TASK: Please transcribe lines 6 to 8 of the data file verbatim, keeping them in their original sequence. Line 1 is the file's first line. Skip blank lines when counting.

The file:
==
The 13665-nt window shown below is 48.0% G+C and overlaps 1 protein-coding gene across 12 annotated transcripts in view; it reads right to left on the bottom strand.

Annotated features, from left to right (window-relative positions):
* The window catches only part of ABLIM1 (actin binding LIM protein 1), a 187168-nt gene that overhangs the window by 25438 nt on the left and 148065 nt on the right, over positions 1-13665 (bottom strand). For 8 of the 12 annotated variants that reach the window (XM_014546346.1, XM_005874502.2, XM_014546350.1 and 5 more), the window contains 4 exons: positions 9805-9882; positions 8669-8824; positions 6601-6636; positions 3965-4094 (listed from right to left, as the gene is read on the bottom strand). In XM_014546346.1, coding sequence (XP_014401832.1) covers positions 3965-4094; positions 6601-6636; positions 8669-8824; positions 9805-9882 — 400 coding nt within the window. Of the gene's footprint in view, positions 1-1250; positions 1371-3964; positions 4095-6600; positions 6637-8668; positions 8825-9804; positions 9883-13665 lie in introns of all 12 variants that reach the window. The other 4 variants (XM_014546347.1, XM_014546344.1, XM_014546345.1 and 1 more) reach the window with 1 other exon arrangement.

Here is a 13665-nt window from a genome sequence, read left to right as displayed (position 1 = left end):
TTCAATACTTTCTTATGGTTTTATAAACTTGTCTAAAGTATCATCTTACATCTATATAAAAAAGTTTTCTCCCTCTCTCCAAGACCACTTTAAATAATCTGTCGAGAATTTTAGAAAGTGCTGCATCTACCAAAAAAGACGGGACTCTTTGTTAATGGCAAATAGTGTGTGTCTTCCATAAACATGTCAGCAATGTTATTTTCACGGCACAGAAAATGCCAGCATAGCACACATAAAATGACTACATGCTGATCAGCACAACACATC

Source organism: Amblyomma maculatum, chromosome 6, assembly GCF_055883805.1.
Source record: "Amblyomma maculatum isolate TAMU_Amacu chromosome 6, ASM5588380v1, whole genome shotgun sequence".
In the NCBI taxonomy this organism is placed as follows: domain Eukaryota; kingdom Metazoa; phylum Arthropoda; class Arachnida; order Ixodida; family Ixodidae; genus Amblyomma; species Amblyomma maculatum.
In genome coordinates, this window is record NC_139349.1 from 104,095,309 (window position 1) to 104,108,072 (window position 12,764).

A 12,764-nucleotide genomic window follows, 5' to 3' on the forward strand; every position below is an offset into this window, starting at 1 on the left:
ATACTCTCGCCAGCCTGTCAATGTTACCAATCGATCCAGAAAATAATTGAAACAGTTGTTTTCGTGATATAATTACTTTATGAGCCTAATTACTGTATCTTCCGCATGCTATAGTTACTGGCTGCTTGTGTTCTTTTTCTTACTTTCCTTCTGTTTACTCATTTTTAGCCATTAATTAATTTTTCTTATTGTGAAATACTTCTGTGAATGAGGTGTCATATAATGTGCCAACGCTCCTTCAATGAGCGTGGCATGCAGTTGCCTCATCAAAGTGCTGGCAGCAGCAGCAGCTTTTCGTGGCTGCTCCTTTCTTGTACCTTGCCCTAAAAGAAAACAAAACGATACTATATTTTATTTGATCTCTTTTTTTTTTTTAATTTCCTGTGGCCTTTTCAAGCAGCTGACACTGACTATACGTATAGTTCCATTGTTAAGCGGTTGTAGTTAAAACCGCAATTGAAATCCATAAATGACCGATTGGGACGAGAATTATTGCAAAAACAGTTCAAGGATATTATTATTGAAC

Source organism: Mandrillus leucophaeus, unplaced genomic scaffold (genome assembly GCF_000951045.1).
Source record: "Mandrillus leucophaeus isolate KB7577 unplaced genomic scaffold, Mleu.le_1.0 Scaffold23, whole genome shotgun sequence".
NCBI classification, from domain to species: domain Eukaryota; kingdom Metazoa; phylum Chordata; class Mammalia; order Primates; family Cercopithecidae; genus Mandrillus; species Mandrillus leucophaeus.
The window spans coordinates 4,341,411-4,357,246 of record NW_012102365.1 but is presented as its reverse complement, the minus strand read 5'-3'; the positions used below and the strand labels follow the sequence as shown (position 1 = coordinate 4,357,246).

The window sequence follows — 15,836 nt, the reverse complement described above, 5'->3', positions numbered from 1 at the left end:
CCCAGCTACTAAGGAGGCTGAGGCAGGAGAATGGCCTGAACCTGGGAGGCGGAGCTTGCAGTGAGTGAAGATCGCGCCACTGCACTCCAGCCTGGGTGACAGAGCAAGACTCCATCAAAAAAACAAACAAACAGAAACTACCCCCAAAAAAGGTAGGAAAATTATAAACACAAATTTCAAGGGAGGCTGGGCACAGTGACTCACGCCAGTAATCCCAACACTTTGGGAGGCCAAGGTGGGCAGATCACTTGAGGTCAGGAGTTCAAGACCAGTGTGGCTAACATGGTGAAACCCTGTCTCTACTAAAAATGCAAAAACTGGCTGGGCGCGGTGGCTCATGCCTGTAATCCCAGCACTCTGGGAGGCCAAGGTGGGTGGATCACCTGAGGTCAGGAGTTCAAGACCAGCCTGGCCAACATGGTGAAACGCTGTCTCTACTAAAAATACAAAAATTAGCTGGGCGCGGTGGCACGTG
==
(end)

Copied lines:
Source organism: Amblyomma maculatum, chromosome 6, assembly GCF_055883805.1.
Source record: "Amblyomma maculatum isolate TAMU_Amacu chromosome 6, ASM5588380v1, whole genome shotgun sequence".
In the NCBI taxonomy this organism is placed as follows: domain Eukaryota; kingdom Metazoa; phylum Arthropoda; class Arachnida; order Ixodida; family Ixodidae; genus Amblyomma; species Amblyomma maculatum.